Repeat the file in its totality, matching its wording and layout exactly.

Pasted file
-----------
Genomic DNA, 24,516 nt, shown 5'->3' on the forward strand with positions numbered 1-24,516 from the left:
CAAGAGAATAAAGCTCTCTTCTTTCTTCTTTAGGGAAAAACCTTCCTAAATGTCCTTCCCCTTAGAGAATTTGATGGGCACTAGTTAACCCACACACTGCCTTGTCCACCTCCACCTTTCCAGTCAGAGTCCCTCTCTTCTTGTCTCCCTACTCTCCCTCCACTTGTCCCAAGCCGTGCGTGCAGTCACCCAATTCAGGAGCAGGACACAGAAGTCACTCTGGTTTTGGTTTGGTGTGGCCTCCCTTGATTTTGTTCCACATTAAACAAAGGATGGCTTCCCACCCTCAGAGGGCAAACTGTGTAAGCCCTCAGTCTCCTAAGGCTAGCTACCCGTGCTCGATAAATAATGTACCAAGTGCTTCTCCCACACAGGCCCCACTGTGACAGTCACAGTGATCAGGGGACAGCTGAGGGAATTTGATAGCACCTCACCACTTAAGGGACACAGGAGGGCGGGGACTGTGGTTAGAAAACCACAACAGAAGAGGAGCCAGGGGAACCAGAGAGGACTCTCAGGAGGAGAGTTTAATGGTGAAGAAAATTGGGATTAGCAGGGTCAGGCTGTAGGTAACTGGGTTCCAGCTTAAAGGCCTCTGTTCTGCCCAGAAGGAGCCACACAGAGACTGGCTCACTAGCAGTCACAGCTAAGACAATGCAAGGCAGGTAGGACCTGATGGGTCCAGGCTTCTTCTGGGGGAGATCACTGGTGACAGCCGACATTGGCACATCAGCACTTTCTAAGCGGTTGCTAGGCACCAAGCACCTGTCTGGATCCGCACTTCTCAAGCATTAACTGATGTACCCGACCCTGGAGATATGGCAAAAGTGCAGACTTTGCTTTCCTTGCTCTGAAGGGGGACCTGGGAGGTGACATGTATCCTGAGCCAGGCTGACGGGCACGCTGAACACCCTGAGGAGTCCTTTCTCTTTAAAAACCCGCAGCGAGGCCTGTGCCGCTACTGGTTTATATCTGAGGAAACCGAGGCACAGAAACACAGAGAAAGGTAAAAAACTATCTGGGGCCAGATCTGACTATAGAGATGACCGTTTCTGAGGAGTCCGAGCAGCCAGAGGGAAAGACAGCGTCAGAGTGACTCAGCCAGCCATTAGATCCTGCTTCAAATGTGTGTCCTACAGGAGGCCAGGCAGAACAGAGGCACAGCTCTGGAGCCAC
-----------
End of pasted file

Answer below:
Genomic DNA, 24,516 nt, shown 5'->3' on the forward strand with positions numbered 1-24,516 from the left:
CAAGAGAATAAAGCTCTCTTCTTTCTTCTTTAGGGAAAAACCTTCCTAAATGTCCTTCCCCTTAGAGAATTTGATGGGCACTAGTTAACCCACACACTGCCTTGTCCACCTCCACCTTTCCAGTCAGAGTCCCTCTCTTCTTGTCTCCCTACTCTCCCTCCACTTGTCCCAAGCCGTGCGTGCAGTCACCCAATTCAGGAGCAGGACACAGAAGTCACTCTGGTTTTGGTTTGGTGTGGCCTCCCTTGATTTTGTTCCACATTAAACAAAGGATGGCTTCCCACCCTCAGAGGGCAAACTGTGTAAGCCCTCAGTCTCCTAAGGCTAGCTACCCGTGCTCGATAAATAATGTACCAAGTGCTTCTCCCACACAGGCCCCACTGTGACAGTCACAGTGATCAGGGGACAGCTGAGGGAATTTGATAGCACCTCACCACTTAAGGGACACAGGAGGGCGGGGACTGTGGTTAGAAAACCACAACAGAAGAGGAGCCAGGGGAACCAGAGAGGACTCTCAGGAGGAGAGTTTAATGGTGAAGAAAATTGGGATTAGCAGGGTCAGGCTGTAGGTAACTGGGTTCCAGCTTAAAGGCCTCTGTTCTGCCCAGAAGGAGCCACACAGAGACTGGCTCACTAGCAGTCACAGCTAAGACAATGCAAGGCAGGTAGGACCTGATGGGTCCAGGCTTCTTCTGGGGGAGATCACTGGTGACAGCCGACATTGGCACATCAGCACTTTCTAAGCGGTTGCTAGGCACCAAGCACCTGTCTGGATCCGCACTTCTCAAGCATTAACTGATGTACCCGACCCTGGAGATATGGCAAAAGTGCAGACTTTGCTTTCCTTGCTCTGAAGGGGGACCTGGGAGGTGACATGTATCCTGAGCCAGGCTGACGGGCACGCTGAACACCCTGAGGAGTCCTTTCTCTTTAAAAACCCGCAGCGAGGCCTGTGCCGCTACTGGTTTATATCTGAGGAAACCGAGGCACAGAAACACAGAGAAAGGTAAAAAACTATCTGGGGCCAGATCTGACTATAGAGATGACCGTTTCTGAGGAGTCCGAGCAGCCAGAGGGAAAGACAGCGTCAGAGTGACTCAGCCAGCCATTAGATCCTGCTTCAAATGTGTGTCCTACAGGAGGCCAGGCAGAACAGAGGCACAGCTCTGGAGCCAC